Until now and based on the limited flow of information so far, there seems to be an agreement on most chapters. For example, 30%-50% of government and public sector positions will be occupied by Turkish Cypriots and the 90.000 settlers from Turkey will remain, some with the Cypriot nationality and some with a “Green Card” status. The agreement on these issues caused some serious reactions from the Greek Cypriot opposition, based on the fact that the Turkish minority which represents approximately 18% of the total population of the island, will have a disproportionately larger representation in the government, and the fact that the legalization of the settlers will practically legalize the actual results of the invasion.
The international players
An important factor on these negotiations is the international community and especially these countries that have interests in the wider area of the Eastern Mediterranean.
For the UK it is imperative that the solution will not affect the status of their sovereign bases on the island. They seem to have accepted the return of some non-military areas surrounding the bases to the Greek Cypriot side.
The EU supports the negotiations and agrees with the Greek Cypriot position that any solution must be in accordance with the Acquis Communautaire.
The USA want a solution but things are vague after Donald Trump won the elections. They are looking forward to a solution as there is American interest in the development of the energy opportunities in the area.
Israel wants a solution more than any other international key player, as it will be a major boost for the exploitation of their huge energy resources. Although it seems they have improved their relations with Turkey, Israel has increasingly good relations with both Greece and Cyprus.
Russia has only made some statements of support to the negotiating procedure. They have interests on the island and an alteration of today’s status quo in combination with the changes in Syria could mean that Russia may somewhat be blocked out from the Eastern Mediterranean. The sudden improvement of the Russia-Turkey relations is not expected to alter Moscow’s position towards any direction, since they have deep relations with Greece and Cyprus too.
Risk analysis: 2017 and beyond
But what are the possible outcomes and problems? One scenario is an agreement on a non-viable solution.
The non-viable solution case
A non-viable solution is very possible if only we take under consideration the following undisputed fact:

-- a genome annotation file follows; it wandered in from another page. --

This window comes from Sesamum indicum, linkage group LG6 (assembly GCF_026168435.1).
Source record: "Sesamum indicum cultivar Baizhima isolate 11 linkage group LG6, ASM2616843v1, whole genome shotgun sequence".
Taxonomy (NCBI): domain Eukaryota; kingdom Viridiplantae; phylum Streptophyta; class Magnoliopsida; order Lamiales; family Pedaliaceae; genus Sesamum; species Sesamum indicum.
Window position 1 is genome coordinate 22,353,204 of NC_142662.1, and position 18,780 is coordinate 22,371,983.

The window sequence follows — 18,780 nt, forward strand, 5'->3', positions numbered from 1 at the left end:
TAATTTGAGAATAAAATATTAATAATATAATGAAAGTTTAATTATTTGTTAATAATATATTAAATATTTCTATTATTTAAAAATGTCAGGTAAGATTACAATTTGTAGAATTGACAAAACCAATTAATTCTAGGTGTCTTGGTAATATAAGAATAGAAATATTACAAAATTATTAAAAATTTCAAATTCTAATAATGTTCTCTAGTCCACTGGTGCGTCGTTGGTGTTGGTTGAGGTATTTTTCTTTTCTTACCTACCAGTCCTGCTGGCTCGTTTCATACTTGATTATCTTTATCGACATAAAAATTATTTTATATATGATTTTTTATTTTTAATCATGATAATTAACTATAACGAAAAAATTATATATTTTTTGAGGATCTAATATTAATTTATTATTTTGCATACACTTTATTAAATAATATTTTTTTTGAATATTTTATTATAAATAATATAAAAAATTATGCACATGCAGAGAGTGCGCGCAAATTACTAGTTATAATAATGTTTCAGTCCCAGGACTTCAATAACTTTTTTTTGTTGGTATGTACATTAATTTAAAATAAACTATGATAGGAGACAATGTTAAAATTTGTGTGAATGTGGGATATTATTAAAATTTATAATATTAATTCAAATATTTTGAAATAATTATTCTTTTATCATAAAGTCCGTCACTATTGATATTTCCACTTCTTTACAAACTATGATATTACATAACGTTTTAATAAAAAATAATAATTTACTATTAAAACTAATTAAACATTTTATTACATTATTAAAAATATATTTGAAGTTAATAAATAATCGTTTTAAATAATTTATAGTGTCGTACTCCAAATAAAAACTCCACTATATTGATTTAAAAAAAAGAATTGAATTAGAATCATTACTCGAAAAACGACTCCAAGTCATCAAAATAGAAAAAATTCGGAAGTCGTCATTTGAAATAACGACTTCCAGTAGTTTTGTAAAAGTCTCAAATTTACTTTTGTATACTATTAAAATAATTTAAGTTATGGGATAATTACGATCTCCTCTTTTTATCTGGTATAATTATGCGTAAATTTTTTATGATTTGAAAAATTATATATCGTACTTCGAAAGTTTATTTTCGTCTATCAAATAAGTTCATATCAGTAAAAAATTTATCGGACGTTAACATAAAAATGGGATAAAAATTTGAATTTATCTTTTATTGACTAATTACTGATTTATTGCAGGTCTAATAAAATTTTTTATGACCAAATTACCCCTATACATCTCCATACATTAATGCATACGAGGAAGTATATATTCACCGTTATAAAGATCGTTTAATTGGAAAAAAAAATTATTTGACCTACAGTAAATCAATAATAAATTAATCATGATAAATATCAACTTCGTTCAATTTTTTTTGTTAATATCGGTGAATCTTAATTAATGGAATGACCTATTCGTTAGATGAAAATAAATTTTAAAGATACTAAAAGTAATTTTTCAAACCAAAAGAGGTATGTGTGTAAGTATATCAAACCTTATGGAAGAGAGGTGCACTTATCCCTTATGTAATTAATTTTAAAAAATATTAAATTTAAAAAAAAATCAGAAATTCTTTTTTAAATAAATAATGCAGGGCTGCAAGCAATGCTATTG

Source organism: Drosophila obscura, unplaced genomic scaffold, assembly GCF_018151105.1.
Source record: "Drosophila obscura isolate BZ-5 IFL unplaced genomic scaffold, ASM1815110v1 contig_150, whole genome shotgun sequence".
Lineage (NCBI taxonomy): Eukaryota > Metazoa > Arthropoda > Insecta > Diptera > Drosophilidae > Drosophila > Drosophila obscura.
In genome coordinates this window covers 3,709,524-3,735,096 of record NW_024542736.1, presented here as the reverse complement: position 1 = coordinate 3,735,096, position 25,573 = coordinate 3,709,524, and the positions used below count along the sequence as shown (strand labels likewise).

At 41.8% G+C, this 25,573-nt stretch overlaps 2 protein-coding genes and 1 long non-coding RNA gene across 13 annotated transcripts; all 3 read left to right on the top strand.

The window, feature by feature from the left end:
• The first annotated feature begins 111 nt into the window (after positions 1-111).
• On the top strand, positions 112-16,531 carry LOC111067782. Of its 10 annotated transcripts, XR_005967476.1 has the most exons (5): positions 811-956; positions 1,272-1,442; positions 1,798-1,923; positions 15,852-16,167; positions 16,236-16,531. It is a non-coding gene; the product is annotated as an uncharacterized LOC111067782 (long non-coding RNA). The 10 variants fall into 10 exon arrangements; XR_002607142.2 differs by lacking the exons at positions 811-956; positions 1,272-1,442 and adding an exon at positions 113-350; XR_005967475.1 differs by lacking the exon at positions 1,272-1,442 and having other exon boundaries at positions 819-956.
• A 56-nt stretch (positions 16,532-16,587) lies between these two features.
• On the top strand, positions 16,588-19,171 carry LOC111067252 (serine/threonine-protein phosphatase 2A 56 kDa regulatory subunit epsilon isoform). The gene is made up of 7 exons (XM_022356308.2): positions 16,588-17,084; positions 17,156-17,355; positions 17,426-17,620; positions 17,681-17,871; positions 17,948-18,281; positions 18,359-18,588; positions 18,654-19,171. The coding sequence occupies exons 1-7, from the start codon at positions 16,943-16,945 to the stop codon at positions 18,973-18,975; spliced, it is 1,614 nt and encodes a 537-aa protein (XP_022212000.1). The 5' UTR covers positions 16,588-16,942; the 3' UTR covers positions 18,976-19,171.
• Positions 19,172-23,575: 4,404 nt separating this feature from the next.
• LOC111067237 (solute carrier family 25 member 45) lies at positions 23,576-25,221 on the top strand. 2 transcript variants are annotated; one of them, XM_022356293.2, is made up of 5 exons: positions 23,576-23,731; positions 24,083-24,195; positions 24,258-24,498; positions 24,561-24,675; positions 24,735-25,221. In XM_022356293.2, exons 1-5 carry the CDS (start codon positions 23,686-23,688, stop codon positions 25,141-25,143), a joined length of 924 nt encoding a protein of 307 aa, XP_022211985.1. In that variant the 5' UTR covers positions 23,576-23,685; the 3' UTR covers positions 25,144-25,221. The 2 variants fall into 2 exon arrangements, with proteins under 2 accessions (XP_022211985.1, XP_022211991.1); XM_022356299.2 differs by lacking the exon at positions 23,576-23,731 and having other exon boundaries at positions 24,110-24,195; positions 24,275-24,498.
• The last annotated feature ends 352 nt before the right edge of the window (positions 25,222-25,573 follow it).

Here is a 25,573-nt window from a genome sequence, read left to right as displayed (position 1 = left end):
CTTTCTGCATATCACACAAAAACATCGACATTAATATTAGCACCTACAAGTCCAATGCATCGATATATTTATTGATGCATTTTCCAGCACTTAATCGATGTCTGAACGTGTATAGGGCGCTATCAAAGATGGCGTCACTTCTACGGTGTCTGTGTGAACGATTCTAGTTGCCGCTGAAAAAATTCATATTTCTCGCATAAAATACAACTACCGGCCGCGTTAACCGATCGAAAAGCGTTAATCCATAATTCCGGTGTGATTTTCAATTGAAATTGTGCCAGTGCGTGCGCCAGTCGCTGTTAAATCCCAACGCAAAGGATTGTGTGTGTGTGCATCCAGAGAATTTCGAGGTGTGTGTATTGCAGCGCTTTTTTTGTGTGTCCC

Realistically, the Turkish side is not going to agree on any solution that does not secure for them, at least, what they have “conquered” (metaphorically as well as literally) and what will bring them closer to their final objective, which is the inclusion of Cyprus under their sphere of influence on absolute terms. After the Turkish invasion and their military loses, the long lasting patience they demonstrated for decades against the international community’s outcry and the isolation of the occupied territories, the more than 30 UN Resolutions condemning their actions, it is extremely naive and dangerous now that the international community seems…“tired” and begun to see them as an equal in this dispute instead of the aggressor, indeed now that new opportunities arise on the energy sector, to expect from them that they will retreat and following the “Gandhi Effect” say: “We will cease to be involved in the internal affairs of Cyprus and we will leave the two communities in peace to march hand-in-hand into the future they will decide for themselves…”
Turkey’s involvement in the negotiations is obvious so far. It is hence quite clear that this influence will continue to be present after a possible solution via the Turkish Cypriot state. This is a problem the EU experienced very recently with the French-speaking region of Wallonia in Belgium, that threatened to block the CETA agreement altogether. Through the Turkish Cypriots, Turkey, a non-EU member, will be able to affect and possibly block future EU decisions, bringing the EU in uncharted waters. The same influence will be present even more vividly in the internal affairs of Cyprus.
It will be quite easy for the post-solution Cyprus to collapse as a country. This is exactly what happened with the 1960 Constitution. The Turkish Cypriot side blocked on technicalities the government decisions, by abusing the legislative veto system, to that extend that President Makarios was forced to try and change those chapters of the Constitution that caused the problem (the “thirteen-point proposal”), which in turn lead to the 1963 eruption of violence. Very similar ideas are being discussed again right now. The central federal government of a post-solution Cyprus, with the dysfunctional provisions described in the 2014 Joint Declaration and from what has leaked from the negotiations, is running the risk of turning into a teacher trying to maintain order in an out of control classroom, where no pupil is listening to him and no one respects him…